How to Use Video on Social Media in 2020

Written by
Yoni Yampolsky

Fact #1: Instagram video posts garner more than twice the amount of  comments compared to any other form of content.

Fact #2: LinkedIn video campaigns enjoy an average of 82% view rates.

Fact#3: Tweets with video attract 10X more engagement compared to Tweets without.

Video has asserted its dominance over all social platforms.

And, now more so than ever before, developing a strong video presence on prominent social platforms is critical to the success of your overall marketing activities.

With 2020 around the corner, here are some best practices and tips to help you up your social video strategy:



B2B companies, particularly those that offer a more complex product or solution, naturally find it difficult to condense their offerings into 15 second time-frames.

Creating a strong presence on IGTV can be a great option for them.

Allowing for longer-formatted videos, IGTV can be a great way to disperse webinars, interviews and other in-depth video content.

Don’t be deterred by the fact that your videos will be viewed primarily by prospects positioned at the top of the funnel.

If you’re B2B, your customers will be more interested in how your product works than what it looks like.

Remember that Instagram videos default to playing without sound.

It is important that those who engage with them will be able to understand these videos with the sound off, at least during the first few seconds.




When the words ‘video’ and ‘Twitter’ are thought of, the immediate association should be mobile.

93% of Twitter videos are viewed through mobile devices.

When creating videos for Twitter, it would be best to have the final product optimized for vertical viewing.

Ever a recommended practice, adding a CTA to videos on Twitter is all the more important.

Video Website Cards, for example, see 2X higher click-through rates compared to mobile video ad benchmarks.


Despite all the negative attention, Americans still flock to Facebook to watch digital videos.

It may have lost much of its younger audience to Instagram and TikTok (more on that in a moment), but Facebook still blows its contemporaries out of the water when it comes to video engagement.

In 2019, 8 billion videos were viewed on Facebook every day.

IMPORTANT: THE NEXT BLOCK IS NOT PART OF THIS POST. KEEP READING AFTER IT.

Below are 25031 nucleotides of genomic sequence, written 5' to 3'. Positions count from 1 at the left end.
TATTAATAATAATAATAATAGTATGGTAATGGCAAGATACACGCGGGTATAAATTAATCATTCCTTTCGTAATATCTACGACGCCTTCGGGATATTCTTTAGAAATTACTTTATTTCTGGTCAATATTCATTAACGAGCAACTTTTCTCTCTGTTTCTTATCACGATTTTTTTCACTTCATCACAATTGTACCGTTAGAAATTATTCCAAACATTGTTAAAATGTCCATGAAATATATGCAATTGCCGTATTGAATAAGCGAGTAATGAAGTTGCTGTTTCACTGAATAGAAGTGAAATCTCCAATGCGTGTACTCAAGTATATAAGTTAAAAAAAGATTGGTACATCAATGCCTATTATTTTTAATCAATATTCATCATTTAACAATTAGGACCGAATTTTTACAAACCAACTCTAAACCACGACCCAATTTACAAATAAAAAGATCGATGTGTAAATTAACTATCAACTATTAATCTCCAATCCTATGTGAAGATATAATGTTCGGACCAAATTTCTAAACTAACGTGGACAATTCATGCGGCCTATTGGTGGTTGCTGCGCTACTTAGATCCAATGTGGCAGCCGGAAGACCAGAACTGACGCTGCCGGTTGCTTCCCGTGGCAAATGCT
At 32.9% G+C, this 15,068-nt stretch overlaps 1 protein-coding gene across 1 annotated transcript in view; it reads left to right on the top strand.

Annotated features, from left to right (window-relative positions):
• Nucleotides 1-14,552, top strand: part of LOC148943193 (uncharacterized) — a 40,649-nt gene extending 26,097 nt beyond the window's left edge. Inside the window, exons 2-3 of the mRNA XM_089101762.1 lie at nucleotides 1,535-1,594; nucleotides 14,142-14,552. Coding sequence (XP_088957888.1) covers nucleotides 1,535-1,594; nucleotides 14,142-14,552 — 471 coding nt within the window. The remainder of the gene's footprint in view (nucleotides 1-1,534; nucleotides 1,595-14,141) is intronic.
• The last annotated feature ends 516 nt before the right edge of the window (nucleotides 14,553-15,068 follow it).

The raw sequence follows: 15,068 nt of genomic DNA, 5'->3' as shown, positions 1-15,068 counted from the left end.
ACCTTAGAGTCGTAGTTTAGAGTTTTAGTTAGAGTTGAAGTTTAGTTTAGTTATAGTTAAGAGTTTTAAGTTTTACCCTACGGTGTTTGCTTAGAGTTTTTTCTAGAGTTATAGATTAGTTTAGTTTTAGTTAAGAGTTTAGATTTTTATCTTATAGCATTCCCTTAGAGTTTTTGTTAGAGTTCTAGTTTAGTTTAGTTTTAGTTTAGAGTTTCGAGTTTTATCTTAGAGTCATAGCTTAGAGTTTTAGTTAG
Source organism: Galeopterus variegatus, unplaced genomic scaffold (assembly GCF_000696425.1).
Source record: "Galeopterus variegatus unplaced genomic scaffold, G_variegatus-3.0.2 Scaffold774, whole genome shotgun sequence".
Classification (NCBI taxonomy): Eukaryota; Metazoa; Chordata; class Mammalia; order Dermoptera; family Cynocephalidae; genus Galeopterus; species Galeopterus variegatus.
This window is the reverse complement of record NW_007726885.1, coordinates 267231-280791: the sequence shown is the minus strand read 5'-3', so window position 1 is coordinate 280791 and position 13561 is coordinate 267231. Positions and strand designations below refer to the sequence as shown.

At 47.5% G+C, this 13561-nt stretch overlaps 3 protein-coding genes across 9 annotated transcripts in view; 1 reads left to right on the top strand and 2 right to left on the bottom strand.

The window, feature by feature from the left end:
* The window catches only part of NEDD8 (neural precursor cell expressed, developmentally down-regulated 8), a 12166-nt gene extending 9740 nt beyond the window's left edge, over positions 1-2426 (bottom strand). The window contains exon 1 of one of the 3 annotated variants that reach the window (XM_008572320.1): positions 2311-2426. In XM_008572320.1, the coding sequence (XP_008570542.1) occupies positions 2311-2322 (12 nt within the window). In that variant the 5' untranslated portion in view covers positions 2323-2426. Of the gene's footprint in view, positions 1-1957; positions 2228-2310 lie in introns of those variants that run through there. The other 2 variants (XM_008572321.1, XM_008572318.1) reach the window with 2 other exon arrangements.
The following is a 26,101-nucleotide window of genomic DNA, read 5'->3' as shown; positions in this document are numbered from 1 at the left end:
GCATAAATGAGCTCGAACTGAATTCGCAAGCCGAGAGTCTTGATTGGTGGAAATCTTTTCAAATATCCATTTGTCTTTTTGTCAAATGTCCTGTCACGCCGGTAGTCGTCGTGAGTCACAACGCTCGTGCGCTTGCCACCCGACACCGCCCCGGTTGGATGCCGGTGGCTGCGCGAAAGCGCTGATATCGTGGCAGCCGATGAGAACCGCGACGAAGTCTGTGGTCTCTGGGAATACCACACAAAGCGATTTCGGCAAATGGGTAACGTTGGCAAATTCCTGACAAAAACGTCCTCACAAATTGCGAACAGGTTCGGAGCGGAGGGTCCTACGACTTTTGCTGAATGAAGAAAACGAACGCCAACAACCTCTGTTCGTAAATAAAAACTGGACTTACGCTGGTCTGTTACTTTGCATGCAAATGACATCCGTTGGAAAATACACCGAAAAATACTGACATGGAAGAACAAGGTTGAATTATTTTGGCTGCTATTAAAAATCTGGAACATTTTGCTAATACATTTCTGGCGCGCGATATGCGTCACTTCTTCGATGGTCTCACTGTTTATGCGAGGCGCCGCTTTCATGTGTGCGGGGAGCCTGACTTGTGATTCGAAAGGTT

Similarly to Twitter, it is important to think mobile when creating videos for Facebook.

Explore creating mobile-first videos, rather than adapting existing content to fit mobile specifications. The former drives a 27% higher brand lift.

It is critical to keep in mind that 85% of users prefer to watch Facebook videos while muted.

Adding closed-captions to your videos can greatly enhance viewers’ engagement experience.


The more mature, tailored older brother of the social platforms, Linkedin boasts respectable video engagement stats.

84% of video marketers have claimed to have found success with their video campaigns on LinkedIn.

Aim to keep videos between 30 to 90 seconds.

The closer you keep them to the 30 second mark, the better.

There’s a new kid on the block

Launched in 2018, TikTok was initially met with a certain level of skepticism.

Cut to December of 2019, and the Chinese app was the number one most downloadable iPhone app.

Given that it is purely a video-driven platform, TikTok can prove to be a complete game changer for video marketers.

With a non-existent monetization program and a notoriously secretive governing body, TikTok’s marketing and sales potential has yet to be clearly defined.

However, the emerging app has already begun aggressively wooing advertisers to jump aboard its blazing locomotive.

The highest-trending users and brand accounts almost all incorporate music and singing.

The NBA has significant a presence on TikTok, boasting over five million fans (TikTok’s equivalent to followers). The videos it posts are not of game highlights and dunks. Rather, the world’s leading basketball league chooses to other types of videos, such as ‘The Adventures of Team Mascots’ and of prominent players singing.

Chipotle posted a special video to celebrate #oneyearofTikTok in which tortilla chips were seen ‘singing’ British pop singer Adele’s song  “Someone Like You”.

Brands and companies looking to build a presence on TikTok need to embrace its fun, quirky and young environment, and model video content appropriately.

It is important to not that 60% of TikTok users are Gen Zers.

Companies looking to win over the highly-coveted 16-24 demographic should strive to build a pronounced presence on the platform, quickly.

The Blog

How to Use Video on Social Media in 2020

by Yoni Yampolsky time to read: 3 min